Vertigo can be caused by a variety of conditions, but it is typically characterized by a spinning sensation, lightheadedness and dizziness. You may even experience double vision with it. It can be due to migraines, inner ear infections, head injuries, tumors and stroke. However, most vertigo involves a problem with the vestibular system- the inner ear. One of the most common types of vertigo is benign paroxysmal positional vertigo (BPPV), which is an inner-ear problem.
Physical Therapy and Vertigo
Physical therapy is an effective treatment for vertigo. A physical therapist will perform tests to determine its cause. You’ll also be asked how long the vertigo lasts, when it first started, if you have nausea with the spinning and what you’re doing when you experience vertigo. The goal of a physical therapist is to eliminate the symptoms of vertigo and get you moving again. Physical therapy for vertigo can take many forms. You may be given exercises to improve your ability to focus your eyes, help the brain correct differences with the inner ear and to improve balance. You may even be prescribed exercises to improve overall flexibility, physical health and overall well-being.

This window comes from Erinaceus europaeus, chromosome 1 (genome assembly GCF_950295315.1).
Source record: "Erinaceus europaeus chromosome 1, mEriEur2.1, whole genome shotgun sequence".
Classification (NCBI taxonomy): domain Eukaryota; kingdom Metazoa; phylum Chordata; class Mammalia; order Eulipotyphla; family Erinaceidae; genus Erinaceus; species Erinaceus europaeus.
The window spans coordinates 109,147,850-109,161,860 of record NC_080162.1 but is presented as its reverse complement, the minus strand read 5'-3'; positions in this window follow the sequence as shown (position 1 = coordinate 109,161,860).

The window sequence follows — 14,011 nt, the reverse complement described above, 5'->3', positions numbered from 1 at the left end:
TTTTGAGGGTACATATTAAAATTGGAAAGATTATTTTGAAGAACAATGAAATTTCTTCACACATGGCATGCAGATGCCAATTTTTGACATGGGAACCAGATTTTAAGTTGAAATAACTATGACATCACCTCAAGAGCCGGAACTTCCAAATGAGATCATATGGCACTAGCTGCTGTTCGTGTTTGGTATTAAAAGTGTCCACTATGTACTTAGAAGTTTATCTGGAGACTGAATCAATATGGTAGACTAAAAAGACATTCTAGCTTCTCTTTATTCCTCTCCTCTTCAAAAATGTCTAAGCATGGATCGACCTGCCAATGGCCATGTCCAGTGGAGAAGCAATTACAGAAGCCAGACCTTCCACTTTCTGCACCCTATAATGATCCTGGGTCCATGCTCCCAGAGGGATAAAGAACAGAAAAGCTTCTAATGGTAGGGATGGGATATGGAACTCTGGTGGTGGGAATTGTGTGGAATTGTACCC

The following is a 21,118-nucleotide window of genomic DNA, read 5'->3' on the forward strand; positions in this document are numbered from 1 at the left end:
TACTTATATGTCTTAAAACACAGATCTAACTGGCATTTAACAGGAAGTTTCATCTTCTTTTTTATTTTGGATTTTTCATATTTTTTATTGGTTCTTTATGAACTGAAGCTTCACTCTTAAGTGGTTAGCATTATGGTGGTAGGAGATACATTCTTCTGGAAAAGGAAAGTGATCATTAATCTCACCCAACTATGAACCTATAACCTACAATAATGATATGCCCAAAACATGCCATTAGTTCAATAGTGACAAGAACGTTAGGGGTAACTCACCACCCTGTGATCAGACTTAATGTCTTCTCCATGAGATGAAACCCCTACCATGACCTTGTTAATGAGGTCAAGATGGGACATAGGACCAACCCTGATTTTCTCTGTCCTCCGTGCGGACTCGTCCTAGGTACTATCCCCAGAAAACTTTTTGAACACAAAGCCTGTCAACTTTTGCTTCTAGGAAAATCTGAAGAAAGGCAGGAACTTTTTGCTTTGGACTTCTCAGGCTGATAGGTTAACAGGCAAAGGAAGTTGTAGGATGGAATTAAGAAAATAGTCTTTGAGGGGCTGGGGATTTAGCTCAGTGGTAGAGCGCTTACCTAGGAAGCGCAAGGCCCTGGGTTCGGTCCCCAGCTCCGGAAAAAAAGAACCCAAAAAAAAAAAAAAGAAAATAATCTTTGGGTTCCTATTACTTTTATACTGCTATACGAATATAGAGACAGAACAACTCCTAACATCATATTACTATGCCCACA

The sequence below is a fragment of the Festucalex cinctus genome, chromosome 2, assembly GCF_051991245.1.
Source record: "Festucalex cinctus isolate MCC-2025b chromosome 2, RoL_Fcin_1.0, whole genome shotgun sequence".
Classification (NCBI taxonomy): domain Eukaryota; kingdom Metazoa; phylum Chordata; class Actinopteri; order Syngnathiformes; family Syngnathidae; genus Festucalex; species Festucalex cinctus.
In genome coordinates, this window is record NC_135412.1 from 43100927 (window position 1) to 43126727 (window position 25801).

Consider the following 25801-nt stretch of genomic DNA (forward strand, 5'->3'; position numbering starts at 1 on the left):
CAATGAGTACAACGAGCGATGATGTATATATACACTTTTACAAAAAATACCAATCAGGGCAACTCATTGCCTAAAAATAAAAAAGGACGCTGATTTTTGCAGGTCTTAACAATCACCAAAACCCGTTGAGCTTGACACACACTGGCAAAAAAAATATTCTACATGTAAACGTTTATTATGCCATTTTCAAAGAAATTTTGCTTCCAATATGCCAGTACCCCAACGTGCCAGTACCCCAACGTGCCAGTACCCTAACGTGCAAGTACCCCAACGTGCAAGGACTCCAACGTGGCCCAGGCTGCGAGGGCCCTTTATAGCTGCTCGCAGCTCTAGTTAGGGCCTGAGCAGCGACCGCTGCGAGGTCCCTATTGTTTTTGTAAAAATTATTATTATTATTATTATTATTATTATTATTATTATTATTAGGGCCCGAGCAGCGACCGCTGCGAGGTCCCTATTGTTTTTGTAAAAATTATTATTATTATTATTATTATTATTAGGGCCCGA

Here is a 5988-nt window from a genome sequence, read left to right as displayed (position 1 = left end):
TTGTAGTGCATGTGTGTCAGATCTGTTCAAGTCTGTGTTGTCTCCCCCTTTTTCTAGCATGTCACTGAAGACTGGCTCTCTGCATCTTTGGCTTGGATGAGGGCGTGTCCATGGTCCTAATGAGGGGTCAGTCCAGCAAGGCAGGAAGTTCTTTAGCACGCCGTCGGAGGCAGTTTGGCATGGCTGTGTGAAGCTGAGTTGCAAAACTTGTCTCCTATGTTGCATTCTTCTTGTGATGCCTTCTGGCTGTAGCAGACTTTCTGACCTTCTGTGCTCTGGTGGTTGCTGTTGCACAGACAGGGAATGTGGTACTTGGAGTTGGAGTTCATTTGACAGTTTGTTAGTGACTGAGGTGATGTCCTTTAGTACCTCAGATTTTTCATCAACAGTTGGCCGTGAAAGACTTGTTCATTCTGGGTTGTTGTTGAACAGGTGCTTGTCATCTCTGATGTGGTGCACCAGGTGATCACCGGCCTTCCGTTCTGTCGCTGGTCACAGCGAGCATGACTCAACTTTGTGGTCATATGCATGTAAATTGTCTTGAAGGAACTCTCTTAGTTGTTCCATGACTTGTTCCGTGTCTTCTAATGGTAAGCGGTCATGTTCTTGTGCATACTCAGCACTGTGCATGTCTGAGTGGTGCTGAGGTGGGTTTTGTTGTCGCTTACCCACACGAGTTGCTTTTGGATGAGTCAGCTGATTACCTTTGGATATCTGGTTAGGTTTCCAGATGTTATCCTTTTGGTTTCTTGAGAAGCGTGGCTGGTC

When seeking a physical therapist for vertigo, it’s best to find one who is experienced in treating folks with neurological issues. Some physical therapists focus on neurological vestibular rehab. These professionals have advanced knowledge, skills and experience that can effectively help your condition.
BPPV and Physical Therapy
To help relieve BBPV, a physical therapist will often treat you with a series of movements called the canalith repositioning procedure. It’s a specific type of vestibular rehab therapy. It’s also referred to as the Epley maneuver and entails trunk and patterned head movements to move the displaced otoliths in the inner ear. Other types of maneuvers include the Brandt-Daroff and Semont Maneuvers. All three treatments are highly effective with an 80 percent success rate. Home exercises are also an important part of treatment for vertigo. Your physical therapists will give you specific home exercises to do on a daily basis.
Sometimes, the use of medication is used in conjunction with physical therapy for vertigo. It really depends on whether or not your dysfunction is in an acute or chronic phase. Your physician may recommend Dramamine or Zovirax. A physical therapist may recommend the use of a soft collar to limit your range of motion of your head until the vertigo subsides. Either way, your physical therapist will work closely with your treating physician.
Call Continuum Wellness today and speak to our experts physical therapists.